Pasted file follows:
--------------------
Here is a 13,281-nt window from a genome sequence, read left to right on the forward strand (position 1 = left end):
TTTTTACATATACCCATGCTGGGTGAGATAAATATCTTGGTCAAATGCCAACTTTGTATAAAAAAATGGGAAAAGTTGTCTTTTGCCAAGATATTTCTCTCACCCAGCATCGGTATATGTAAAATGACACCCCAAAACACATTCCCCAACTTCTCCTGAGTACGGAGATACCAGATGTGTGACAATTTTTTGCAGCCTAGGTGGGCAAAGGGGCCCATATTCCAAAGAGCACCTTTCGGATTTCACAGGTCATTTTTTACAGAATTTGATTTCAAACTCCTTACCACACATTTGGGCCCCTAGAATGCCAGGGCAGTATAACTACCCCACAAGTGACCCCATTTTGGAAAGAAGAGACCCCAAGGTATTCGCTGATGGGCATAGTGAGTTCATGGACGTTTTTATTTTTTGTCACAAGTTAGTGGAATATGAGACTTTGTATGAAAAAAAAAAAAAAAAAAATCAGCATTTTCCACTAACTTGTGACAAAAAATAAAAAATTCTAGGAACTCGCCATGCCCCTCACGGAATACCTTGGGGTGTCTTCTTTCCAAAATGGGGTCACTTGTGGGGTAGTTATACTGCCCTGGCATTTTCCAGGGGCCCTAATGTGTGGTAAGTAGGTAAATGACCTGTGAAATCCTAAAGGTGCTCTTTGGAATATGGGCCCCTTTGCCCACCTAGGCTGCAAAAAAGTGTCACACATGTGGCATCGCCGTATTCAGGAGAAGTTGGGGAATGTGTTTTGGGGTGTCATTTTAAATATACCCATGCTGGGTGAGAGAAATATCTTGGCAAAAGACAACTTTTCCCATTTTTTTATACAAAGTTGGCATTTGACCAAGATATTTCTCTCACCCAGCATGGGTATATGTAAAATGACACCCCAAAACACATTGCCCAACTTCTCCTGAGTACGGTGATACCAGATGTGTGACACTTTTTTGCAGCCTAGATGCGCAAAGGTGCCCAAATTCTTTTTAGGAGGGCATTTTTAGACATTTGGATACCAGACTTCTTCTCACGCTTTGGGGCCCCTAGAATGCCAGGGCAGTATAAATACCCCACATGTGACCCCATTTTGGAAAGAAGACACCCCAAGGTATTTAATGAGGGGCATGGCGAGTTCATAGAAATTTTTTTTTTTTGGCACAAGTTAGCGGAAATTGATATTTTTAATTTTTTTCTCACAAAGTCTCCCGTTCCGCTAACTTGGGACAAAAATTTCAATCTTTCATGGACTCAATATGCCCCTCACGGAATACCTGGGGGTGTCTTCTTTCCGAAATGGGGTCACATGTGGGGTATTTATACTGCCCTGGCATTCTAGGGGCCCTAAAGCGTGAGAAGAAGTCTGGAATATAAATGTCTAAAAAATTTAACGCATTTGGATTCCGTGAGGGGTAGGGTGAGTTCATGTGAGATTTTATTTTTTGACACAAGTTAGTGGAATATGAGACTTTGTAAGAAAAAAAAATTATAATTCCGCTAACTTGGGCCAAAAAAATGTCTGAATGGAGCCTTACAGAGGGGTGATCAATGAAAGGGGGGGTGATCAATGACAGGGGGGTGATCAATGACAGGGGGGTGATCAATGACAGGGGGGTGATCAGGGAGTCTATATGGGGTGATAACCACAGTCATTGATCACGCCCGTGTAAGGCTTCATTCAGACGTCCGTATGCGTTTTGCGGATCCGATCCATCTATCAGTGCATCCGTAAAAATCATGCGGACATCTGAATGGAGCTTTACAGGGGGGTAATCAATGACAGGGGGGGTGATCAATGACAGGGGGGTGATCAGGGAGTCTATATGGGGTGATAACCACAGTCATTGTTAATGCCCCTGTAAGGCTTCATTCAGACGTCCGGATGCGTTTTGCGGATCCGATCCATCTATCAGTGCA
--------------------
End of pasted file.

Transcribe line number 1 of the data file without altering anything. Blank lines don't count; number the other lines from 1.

Here is a 13,281-nt window from a genome sequence, read left to right on the forward strand (position 1 = left end):